Tax af­fairs are made sim­ple

Halifax Courier - - Business -

busi­ness at 5% per an­num. Her only other in­come is a small salary of £10,000 a year from her hus­band’s busi­ness. The £5,000 in­ter­est would po­ten­tially save up to 45% in­come tax plus na­tional in­sur­ance for Mr Smith, whereas Mrs Smith would re­ceive £5,000 in­ter­est tax free. CAP­I­TAL TAX IM­PLI­CA­TIONS OF THE LOAN Al­though the loan to the busi­ness in the ex­am­ple above is tax ef­fi­cient (in that there is no in­come tax due from 6 April 2014) it would also be im­por­tant to con­sider the CGT and IHT im­pli­ca­tions of the loan. Should the busi­ness de­fault, it may be pos­si­ble to ob­tain re­lief as a cap­i­tal loss against cap­i­tal gains in the same or future years. There would, how­ever, be no in­her­i­tance tax busi­ness prop­erty re­lief should the lender die with the loan in place. Please con­tact us for fur­ther ad­vice in this area. Please con­tact a mem­ber of our Tax Team if you would like to dis­cuss any of the is­sues raised in this news­let­ter. You can find our de­tails through www. broad­bentsltd.co.uk (Please reg­is­ter) or phone us on 01422 347 880.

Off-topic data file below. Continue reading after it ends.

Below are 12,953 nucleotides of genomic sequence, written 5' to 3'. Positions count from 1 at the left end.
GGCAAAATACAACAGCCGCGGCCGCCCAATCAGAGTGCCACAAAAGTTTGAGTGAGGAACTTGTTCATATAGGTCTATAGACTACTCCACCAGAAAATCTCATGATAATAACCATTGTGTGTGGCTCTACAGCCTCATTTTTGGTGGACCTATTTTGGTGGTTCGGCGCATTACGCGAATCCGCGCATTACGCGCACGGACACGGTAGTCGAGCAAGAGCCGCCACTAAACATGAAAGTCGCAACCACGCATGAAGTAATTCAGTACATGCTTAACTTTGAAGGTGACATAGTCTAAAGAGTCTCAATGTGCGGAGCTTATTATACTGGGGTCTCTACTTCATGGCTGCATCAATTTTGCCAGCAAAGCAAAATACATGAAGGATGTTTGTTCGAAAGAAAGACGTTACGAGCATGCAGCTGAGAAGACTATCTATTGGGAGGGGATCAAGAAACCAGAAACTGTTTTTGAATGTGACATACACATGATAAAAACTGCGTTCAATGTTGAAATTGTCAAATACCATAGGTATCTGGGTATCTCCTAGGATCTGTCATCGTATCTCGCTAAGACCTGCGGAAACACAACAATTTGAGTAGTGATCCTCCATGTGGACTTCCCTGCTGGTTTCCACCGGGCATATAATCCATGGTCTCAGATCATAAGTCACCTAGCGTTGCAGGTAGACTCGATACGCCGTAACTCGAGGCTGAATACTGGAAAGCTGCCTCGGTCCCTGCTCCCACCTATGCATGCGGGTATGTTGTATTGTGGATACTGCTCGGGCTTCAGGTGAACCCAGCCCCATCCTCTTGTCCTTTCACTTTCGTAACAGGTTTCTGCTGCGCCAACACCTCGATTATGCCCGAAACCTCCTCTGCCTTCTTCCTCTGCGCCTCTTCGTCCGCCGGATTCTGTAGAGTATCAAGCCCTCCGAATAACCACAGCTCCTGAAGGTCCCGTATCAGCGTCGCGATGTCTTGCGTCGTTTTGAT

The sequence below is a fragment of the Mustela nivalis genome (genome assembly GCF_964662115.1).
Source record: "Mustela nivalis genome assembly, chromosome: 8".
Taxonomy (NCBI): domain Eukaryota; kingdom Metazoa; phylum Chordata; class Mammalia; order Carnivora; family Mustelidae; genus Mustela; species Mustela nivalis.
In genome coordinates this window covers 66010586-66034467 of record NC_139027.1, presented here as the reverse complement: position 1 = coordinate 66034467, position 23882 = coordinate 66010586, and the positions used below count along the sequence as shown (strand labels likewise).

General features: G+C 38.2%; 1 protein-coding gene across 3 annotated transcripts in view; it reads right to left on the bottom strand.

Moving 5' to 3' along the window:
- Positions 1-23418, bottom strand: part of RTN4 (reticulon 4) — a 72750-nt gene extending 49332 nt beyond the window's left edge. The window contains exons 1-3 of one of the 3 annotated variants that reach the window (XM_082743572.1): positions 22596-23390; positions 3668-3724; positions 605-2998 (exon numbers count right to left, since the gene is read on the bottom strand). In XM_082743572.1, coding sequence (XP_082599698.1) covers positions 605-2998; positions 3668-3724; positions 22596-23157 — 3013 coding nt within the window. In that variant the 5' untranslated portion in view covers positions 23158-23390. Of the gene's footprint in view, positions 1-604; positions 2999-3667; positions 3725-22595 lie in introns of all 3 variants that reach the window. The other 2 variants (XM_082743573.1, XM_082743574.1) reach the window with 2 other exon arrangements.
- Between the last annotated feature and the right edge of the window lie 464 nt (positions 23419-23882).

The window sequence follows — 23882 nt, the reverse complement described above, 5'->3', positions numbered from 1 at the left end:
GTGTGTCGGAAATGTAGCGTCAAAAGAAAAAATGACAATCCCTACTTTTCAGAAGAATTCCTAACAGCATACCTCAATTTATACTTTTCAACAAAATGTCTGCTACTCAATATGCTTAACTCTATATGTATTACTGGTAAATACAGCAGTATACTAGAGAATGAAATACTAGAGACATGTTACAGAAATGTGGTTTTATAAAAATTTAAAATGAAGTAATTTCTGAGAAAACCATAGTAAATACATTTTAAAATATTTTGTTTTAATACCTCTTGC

Adrian Broad­bent

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